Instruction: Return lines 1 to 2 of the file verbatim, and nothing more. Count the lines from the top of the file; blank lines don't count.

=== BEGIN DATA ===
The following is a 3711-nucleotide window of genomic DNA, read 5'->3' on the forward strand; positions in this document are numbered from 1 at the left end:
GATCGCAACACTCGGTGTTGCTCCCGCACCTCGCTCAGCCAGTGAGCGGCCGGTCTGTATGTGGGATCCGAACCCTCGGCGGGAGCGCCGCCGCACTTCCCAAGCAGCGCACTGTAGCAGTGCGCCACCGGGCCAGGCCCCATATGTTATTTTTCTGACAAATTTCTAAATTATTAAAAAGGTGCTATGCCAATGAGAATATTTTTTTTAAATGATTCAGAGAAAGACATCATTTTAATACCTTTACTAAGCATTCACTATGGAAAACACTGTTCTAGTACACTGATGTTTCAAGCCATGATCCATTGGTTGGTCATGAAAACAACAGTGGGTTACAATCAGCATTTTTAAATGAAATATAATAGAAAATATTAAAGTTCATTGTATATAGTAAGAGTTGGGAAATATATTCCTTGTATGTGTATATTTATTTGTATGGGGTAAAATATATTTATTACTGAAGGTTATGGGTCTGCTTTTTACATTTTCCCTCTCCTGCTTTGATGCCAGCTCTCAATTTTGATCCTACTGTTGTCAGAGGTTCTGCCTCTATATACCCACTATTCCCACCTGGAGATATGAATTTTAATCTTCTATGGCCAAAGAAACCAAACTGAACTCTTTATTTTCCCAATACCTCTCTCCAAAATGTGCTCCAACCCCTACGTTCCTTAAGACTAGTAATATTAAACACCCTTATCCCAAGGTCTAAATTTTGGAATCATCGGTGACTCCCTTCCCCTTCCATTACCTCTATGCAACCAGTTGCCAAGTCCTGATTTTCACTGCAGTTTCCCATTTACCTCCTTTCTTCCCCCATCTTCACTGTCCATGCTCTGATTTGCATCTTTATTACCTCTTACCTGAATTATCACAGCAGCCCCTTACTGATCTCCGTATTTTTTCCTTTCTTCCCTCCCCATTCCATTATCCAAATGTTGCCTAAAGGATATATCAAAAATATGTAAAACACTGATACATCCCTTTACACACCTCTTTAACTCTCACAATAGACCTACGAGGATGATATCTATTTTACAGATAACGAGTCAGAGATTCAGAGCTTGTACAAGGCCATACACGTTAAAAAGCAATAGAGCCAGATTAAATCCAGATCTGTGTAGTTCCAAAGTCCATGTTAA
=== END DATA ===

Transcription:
The following is a 3711-nucleotide window of genomic DNA, read 5'->3' on the forward strand; positions in this document are numbered from 1 at the left end:
GATCGCAACACTCGGTGTTGCTCCCGCACCTCGCTCAGCCAGTGAGCGGCCGGTCTGTATGTGGGATCCGAACCCTCGGCGGGAGCGCCGCCGCACTTCCCAAGCAGCGCACTGTAGCAGTGCGCCACCGGGCCAGGCCCCATATGTTATTTTTCTGACAAATTTCTAAATTATTAAAAAGGTGCTATGCCAATGAGAATATTTTTTTTAAATGATTCAGAGAAAGACATCATTTTAATACCTTTACTAAGCATTCACTATGGAAAACACTGTTCTAGTACACTGATGTTTCAAGCCATGATCCATTGGTTGGTCATGAAAACAACAGTGGGTTACAATCAGCATTTTTAAATGAAATATAATAGAAAATATTAAAGTTCATTGTATATAGTAAGAGTTGGGAAATATATTCCTTGTATGTGTATATTTATTTGTATGGGGTAAAATATATTTATTACTGAAGGTTATGGGTCTGCTTTTTACATTTTCCCTCTCCTGCTTTGATGCCAGCTCTCAATTTTGATCCTACTGTTGTCAGAGGTTCTGCCTCTATATACCCACTATTCCCACCTGGAGATATGAATTTTAATCTTCTATGGCCAAAGAAACCAAACTGAACTCTTTATTTTCCCAATACCTCTCTCCAAAATGTGCTCCAACCCCTACGTTCCTTAAGACTAGTAATATTAAACACCCTTATCCCAAGGTCTAAATTTTGGAATCATCGGTGACTCCCTTCCCCTTCCATTACCTCTATGCAACCAGTTGCCAAGTCCTGATTTTCACTGCAGTTTCCCATTTACCTCCTTTCTTCCCCCATCTTCACTGTCCATGCTCTGATTTGCATCTTTATTACCTCTTACCTGAATTATCACAGCAGCCCCTTACTGATCTCCGTATTTTTTCCTTTCTTCCCTCCCCATTCCATTATCCAAATGTTGCCTAAAGGATATATCAAAAATATGTAAAACACTGATACATCCCTTTACACACCTCTTTAACTCTCACAATAGACCTACGAGGATGATATCTATTTTACAGATAACGAGTCAGAGATTCAGAGCTTGTACAAGGCCATACACGTTAAAAAGCAATAGAGCCAGATTAAATCCAGATCTGTGTAGTTCCAAAGTCCATGTTAA